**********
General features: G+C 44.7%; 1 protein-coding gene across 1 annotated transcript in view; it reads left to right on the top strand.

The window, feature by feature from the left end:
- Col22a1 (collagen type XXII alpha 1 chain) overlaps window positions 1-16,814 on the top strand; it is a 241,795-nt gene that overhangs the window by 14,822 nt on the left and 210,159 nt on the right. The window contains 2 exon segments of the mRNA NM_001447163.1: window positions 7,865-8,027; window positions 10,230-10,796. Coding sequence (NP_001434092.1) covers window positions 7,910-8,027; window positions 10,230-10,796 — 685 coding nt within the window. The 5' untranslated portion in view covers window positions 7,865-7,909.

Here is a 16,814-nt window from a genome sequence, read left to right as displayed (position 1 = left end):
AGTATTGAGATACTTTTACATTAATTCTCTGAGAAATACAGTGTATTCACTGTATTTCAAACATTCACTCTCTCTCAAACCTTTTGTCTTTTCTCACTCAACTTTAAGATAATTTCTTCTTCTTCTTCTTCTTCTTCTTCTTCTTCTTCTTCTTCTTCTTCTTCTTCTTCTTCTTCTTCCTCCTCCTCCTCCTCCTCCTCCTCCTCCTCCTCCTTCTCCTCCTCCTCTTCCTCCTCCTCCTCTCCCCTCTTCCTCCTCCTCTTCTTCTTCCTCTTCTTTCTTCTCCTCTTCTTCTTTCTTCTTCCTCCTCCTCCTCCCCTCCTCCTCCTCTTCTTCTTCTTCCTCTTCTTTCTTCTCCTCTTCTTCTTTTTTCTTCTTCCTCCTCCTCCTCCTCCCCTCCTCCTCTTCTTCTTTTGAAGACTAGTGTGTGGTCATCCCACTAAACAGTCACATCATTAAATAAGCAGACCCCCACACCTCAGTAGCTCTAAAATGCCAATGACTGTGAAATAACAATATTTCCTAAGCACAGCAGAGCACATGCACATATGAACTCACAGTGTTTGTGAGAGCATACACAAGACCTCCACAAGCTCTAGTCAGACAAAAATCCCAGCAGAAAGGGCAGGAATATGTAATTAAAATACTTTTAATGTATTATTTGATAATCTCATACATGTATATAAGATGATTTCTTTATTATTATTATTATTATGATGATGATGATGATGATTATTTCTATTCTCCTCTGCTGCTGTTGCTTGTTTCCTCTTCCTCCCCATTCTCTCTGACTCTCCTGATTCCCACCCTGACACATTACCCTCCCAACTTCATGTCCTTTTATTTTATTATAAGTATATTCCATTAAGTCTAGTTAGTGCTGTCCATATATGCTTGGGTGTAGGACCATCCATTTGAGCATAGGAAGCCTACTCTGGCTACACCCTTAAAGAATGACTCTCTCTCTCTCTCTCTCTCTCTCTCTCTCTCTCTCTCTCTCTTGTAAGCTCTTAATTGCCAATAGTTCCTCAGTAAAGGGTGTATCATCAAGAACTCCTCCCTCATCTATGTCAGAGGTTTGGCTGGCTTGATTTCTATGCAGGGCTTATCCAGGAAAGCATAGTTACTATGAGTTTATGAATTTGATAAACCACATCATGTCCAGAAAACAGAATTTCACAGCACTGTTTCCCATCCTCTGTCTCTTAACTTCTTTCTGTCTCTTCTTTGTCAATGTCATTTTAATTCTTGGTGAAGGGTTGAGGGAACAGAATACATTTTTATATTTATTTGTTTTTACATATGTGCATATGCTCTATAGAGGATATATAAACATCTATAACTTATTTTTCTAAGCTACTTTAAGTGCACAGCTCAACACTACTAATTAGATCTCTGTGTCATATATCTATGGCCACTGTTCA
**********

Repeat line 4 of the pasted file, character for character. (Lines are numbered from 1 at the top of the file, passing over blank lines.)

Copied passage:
Here is a 16,814-nt window from a genome sequence, read left to right as displayed (position 1 = left end):